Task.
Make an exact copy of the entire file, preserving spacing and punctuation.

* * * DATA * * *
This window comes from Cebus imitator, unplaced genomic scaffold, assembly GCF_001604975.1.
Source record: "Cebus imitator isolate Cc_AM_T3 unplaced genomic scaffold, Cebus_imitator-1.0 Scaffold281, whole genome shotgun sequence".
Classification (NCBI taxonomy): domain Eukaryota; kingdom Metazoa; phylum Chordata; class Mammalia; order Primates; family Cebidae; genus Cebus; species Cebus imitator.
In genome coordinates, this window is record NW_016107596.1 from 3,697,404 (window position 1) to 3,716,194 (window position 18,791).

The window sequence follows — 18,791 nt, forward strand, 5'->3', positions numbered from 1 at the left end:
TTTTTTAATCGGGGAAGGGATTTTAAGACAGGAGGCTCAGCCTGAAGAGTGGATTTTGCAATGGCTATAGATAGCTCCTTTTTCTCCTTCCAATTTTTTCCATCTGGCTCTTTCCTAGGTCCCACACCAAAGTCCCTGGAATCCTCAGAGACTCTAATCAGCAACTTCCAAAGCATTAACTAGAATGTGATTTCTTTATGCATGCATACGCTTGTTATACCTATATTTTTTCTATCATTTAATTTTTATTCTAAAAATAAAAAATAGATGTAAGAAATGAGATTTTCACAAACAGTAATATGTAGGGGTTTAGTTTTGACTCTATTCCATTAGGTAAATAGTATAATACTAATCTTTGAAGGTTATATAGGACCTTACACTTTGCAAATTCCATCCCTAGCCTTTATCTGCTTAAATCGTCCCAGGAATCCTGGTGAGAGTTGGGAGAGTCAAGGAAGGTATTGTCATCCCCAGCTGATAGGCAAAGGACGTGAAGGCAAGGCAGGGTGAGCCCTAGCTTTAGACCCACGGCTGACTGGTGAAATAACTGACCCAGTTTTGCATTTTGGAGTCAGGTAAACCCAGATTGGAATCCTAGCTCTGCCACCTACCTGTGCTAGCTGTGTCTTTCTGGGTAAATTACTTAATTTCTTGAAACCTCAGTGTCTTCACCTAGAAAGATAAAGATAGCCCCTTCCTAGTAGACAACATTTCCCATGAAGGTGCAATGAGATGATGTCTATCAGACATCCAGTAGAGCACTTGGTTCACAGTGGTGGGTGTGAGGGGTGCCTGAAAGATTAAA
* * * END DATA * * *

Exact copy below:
This window comes from Cebus imitator, unplaced genomic scaffold, assembly GCF_001604975.1.
Source record: "Cebus imitator isolate Cc_AM_T3 unplaced genomic scaffold, Cebus_imitator-1.0 Scaffold281, whole genome shotgun sequence".
Classification (NCBI taxonomy): domain Eukaryota; kingdom Metazoa; phylum Chordata; class Mammalia; order Primates; family Cebidae; genus Cebus; species Cebus imitator.
In genome coordinates, this window is record NW_016107596.1 from 3,697,404 (window position 1) to 3,716,194 (window position 18,791).

The window sequence follows — 18,791 nt, forward strand, 5'->3', positions numbered from 1 at the left end:
TTTTTTAATCGGGGAAGGGATTTTAAGACAGGAGGCTCAGCCTGAAGAGTGGATTTTGCAATGGCTATAGATAGCTCCTTTTTCTCCTTCCAATTTTTTCCATCTGGCTCTTTCCTAGGTCCCACACCAAAGTCCCTGGAATCCTCAGAGACTCTAATCAGCAACTTCCAAAGCATTAACTAGAATGTGATTTCTTTATGCATGCATACGCTTGTTATACCTATATTTTTTCTATCATTTAATTTTTATTCTAAAAATAAAAAATAGATGTAAGAAATGAGATTTTCACAAACAGTAATATGTAGGGGTTTAGTTTTGACTCTATTCCATTAGGTAAATAGTATAATACTAATCTTTGAAGGTTATATAGGACCTTACACTTTGCAAATTCCATCCCTAGCCTTTATCTGCTTAAATCGTCCCAGGAATCCTGGTGAGAGTTGGGAGAGTCAAGGAAGGTATTGTCATCCCCAGCTGATAGGCAAAGGACGTGAAGGCAAGGCAGGGTGAGCCCTAGCTTTAGACCCACGGCTGACTGGTGAAATAACTGACCCAGTTTTGCATTTTGGAGTCAGGTAAACCCAGATTGGAATCCTAGCTCTGCCACCTACCTGTGCTAGCTGTGTCTTTCTGGGTAAATTACTTAATTTCTTGAAACCTCAGTGTCTTCACCTAGAAAGATAAAGATAGCCCCTTCCTAGTAGACAACATTTCCCATGAAGGTGCAATGAGATGATGTCTATCAGACATCCAGTAGAGCACTTGGTTCACAGTGGTGGGTGTGAGGGGTGCCTGAAAGATTAAA